On Being A Liberated People: A Sermon for the Fourth Sunday After Pentecost, 28 June, 2020

A Sermon for the Fourth Sunday After Pentecost, 28 June, 2020, preached (via Zoom) at All Saints Church, King City, Diocese of Toronto

Please click on the utube service below.

Readings for this Sunday:   Genesis 22:1-14; Psalm 89:1-4, 15-18; Romans 6: 12-23, Matthew 10:40-42.

“…  present yourselves to God as those who have been brought from death to life” (Rom 6:13_

In these pandemic times, every one of us has experienced may disappointments – holidays cancelled, loved ones not seen, pleasures deferred.   Collectively these lost pleasures form much of the substrate of grief that forms the burden of this strange and unwelcome time.

In another, coronavirus-free universe, I would have been in Holland in early May, as part of the Canadian Armed Forces delegation marking the seventy fifth anniversary of the Liberation of the Netherlands at the end of World War Two.  It would have been a wonderful way to end my career in uniform, accompanying the last Canadian veterans who, like like my late father, had freed the Dutch people from Nazi occupation.  Military friends who have made similar trips always say that to wear the Canadian uniform in Holland is to be treated as a hero by people who understand what it means to be liberated.

Paul, in today’s reading from Romans, tells us that we as followers of Jesus are, like the Dutch, also a liberated people.  Specifically, Paul tells us that we “have been brought from death to life” (Rom 6:13), because we have been freed from our captivity to sin, which is death, because Jesus has liberated us.  Sin enslaved us, but now we are free, free “to become obedient from the heart to the form of teaching to which you were entrusted” (Rom 6:17).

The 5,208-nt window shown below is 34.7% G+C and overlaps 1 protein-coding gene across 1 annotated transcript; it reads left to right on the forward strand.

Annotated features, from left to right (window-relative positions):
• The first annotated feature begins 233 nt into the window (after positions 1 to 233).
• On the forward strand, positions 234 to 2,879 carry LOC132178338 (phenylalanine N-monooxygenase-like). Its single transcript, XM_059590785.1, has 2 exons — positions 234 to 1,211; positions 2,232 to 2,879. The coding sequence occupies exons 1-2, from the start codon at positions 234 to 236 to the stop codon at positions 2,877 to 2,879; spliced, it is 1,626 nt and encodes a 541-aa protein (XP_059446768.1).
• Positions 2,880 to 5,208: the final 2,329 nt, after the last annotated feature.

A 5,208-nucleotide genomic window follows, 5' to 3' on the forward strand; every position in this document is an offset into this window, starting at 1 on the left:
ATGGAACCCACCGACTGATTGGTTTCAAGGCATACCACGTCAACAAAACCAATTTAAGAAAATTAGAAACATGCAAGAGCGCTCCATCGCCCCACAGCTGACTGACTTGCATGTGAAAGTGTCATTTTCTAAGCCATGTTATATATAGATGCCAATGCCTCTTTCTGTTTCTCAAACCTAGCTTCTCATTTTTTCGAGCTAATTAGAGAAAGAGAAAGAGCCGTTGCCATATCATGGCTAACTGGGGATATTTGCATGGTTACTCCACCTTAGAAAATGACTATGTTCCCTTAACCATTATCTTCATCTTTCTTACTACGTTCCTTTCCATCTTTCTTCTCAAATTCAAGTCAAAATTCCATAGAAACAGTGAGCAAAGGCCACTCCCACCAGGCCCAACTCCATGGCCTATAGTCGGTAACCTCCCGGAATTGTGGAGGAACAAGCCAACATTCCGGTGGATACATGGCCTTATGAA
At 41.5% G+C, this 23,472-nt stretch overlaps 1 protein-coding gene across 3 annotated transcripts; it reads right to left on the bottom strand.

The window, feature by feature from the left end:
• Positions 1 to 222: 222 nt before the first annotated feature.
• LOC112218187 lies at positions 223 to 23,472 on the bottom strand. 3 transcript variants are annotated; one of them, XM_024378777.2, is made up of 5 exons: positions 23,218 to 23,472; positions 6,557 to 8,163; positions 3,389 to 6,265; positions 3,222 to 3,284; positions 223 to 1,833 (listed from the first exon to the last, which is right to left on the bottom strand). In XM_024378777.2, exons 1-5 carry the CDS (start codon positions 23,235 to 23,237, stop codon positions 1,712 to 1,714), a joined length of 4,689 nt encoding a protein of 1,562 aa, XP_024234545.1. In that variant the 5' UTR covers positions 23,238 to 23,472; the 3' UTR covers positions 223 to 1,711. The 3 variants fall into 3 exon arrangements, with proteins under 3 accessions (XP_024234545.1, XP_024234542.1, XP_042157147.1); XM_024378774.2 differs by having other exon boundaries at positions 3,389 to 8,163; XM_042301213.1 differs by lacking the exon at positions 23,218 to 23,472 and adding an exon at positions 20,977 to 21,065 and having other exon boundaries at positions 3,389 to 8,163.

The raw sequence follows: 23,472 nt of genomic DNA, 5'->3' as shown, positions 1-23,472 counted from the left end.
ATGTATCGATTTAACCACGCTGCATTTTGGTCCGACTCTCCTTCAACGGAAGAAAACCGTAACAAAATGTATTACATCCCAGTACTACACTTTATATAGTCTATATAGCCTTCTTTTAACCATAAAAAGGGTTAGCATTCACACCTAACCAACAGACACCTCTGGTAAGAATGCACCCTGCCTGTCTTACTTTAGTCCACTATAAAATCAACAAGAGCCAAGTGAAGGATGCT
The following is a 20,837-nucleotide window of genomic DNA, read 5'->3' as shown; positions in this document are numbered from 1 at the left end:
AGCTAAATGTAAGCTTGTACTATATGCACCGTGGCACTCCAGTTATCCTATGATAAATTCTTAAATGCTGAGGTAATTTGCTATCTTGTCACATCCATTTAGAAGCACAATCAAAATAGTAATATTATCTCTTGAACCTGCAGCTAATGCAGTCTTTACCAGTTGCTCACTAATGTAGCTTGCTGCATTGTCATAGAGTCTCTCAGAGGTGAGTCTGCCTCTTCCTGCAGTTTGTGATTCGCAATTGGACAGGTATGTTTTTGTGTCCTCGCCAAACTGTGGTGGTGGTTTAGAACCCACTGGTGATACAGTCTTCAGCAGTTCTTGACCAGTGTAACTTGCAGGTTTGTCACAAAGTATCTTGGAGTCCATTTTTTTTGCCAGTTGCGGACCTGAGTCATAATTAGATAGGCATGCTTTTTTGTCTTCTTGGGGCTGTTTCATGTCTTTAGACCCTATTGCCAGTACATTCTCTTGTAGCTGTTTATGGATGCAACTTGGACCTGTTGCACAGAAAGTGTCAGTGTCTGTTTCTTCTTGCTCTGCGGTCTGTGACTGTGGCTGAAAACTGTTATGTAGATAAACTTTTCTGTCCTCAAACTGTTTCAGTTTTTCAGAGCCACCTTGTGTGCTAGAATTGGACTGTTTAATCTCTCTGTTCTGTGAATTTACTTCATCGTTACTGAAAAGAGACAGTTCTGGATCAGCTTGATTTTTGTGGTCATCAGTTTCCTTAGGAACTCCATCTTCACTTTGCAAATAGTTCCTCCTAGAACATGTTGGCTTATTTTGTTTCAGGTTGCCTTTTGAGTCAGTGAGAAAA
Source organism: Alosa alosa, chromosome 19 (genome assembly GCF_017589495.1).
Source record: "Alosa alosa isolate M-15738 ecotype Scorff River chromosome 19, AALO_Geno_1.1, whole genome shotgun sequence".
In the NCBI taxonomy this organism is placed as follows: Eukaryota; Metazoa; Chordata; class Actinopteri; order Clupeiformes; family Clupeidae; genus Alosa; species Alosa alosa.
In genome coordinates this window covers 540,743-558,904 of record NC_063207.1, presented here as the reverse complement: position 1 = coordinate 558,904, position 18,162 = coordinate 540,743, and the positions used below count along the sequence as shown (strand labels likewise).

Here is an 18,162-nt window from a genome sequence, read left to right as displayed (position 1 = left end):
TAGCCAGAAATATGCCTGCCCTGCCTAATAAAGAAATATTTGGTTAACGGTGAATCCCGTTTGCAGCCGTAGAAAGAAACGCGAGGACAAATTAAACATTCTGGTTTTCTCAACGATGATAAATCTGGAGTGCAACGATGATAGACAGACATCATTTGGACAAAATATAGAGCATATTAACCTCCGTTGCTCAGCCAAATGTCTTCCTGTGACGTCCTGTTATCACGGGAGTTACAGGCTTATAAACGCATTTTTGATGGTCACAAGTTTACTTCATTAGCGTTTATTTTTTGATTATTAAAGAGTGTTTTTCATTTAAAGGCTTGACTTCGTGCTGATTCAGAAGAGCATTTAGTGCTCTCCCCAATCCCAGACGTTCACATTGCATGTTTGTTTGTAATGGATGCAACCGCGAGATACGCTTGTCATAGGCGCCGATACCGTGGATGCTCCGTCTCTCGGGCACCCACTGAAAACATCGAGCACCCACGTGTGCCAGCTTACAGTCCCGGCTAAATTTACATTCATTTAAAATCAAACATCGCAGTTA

So what does it mean to be “free from sin”?   This in itself is a huge question, but it’s worth wrestling with, because if we can answer it, then we can explain to others why Christianity matters.   The reason why we struggle to answer it, I think, is because the church hasn’t always done a good job in explaining sin.   

Historically we’ve either defined sin as the opposite of individual purity, which often makes Christians seem puritanical and judgey, or we’ve defined it in cosmic terms, as something profoundly wrong with the world, as in the doctrine of original sin.  The problem with these two views is that the first downplays sin as something that we can fix by amending our own behaviour, and the second renders us helpless victims waiting for God to rescue us.

Our lived experience tells us that sin exists, in small acts that sometimes trip us up, despite our good intentions, in the small stuff of our lives.  For this sort of sin, Christians have a pretty good tool kit.  We know what the Jesus-focused life should look like, we have a long tradition of Christian ethics, and we have hope that we can grow into the person that God wants us to be, a process called sanctification.

But then there is big sin, the objective reality that we confront in the news each day, the long, complex web of wrongdoing and injustice that seems woven into the fabric of history and society.  For example, take the broad debate that has been raging since the murder of George Floyd in Minneapolis.   The Black Lives Matter movement has drawn attention to the widespread killing of African Americans by predominantly white law enforcement.   When protestors pull down statues commemorating the Confederacy, they are making a deliberate connection between racism today and systems of racial oppression, such as slavery, that go back to the very founding of the United States.  Segregation, voter suppression, and disparities of wealth all stem from this past.